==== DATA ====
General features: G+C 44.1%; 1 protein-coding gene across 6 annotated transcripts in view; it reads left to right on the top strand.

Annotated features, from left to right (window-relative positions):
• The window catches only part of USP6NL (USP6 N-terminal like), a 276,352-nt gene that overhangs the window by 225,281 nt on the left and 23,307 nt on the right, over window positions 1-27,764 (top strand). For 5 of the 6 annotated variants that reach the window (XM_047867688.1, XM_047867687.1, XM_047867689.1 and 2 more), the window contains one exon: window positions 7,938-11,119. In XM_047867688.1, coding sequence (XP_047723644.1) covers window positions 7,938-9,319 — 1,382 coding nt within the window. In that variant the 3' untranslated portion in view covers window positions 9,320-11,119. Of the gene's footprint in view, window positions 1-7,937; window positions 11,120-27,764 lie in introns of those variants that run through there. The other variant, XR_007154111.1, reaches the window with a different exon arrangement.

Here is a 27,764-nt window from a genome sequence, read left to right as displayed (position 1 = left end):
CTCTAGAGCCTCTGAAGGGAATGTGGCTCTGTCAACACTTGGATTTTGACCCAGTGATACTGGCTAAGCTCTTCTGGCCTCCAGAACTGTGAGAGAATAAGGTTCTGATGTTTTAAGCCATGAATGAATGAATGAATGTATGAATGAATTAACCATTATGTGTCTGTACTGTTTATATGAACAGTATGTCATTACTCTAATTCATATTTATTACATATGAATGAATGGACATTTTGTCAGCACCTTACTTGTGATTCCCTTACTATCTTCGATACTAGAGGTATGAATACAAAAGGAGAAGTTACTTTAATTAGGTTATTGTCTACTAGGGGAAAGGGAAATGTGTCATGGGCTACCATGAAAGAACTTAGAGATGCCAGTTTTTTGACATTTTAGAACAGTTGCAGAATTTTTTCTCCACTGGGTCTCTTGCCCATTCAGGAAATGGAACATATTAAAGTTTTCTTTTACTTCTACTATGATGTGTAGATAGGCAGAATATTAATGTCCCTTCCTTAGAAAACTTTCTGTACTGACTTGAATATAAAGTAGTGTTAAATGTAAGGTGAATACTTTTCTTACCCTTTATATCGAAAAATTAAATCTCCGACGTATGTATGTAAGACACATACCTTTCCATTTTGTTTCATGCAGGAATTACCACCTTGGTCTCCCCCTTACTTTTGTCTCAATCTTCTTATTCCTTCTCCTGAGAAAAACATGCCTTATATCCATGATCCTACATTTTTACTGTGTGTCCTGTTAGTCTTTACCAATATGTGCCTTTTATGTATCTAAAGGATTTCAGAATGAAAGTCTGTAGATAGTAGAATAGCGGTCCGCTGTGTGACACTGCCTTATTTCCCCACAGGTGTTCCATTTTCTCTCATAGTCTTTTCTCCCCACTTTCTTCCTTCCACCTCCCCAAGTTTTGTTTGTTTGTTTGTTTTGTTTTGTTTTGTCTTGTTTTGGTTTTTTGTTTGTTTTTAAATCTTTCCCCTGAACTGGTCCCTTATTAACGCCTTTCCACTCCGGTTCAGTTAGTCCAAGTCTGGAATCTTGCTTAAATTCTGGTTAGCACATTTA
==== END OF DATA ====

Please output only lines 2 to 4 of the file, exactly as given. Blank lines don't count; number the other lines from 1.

Annotated features, from left to right (window-relative positions):
• The window catches only part of USP6NL (USP6 N-terminal like), a 276,352-nt gene that overhangs the window by 225,281 nt on the left and 23,307 nt on the right, over window positions 1-27,764 (top strand). For 5 of the 6 annotated variants that reach the window (XM_047867688.1, XM_047867687.1, XM_047867689.1 and 2 more), the window contains one exon: window positions 7,938-11,119. In XM_047867688.1, coding sequence (XP_047723644.1) covers window positions 7,938-9,319 — 1,382 coding nt within the window. In that variant the 3' untranslated portion in view covers window positions 9,320-11,119. Of the gene's footprint in view, window positions 1-7,937; window positions 11,120-27,764 lie in introns of those variants that run through there. The other variant, XR_007154111.1, reaches the window with a different exon arrangement.

Here is a 27,764-nt window from a genome sequence, read left to right as displayed (position 1 = left end):